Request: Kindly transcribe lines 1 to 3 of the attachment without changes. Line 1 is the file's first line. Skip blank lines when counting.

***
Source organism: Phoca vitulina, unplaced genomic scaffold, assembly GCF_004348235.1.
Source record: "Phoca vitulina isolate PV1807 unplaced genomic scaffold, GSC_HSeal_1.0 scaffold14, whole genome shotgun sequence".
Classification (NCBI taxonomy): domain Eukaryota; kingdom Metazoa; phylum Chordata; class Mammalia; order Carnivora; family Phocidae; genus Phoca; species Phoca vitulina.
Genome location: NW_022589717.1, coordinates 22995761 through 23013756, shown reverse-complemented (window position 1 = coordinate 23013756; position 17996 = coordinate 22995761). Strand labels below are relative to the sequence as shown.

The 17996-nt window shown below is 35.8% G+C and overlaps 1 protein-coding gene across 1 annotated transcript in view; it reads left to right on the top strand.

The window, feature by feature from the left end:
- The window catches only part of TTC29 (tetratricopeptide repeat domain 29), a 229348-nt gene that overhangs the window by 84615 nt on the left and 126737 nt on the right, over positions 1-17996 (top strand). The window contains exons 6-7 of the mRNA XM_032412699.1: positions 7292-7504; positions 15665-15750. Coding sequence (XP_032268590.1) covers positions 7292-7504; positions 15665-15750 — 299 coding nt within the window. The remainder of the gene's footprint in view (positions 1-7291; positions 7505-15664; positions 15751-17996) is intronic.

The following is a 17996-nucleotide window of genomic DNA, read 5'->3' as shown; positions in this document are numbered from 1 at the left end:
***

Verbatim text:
Source organism: Phoca vitulina, unplaced genomic scaffold, assembly GCF_004348235.1.
Source record: "Phoca vitulina isolate PV1807 unplaced genomic scaffold, GSC_HSeal_1.0 scaffold14, whole genome shotgun sequence".
Classification (NCBI taxonomy): domain Eukaryota; kingdom Metazoa; phylum Chordata; class Mammalia; order Carnivora; family Phocidae; genus Phoca; species Phoca vitulina.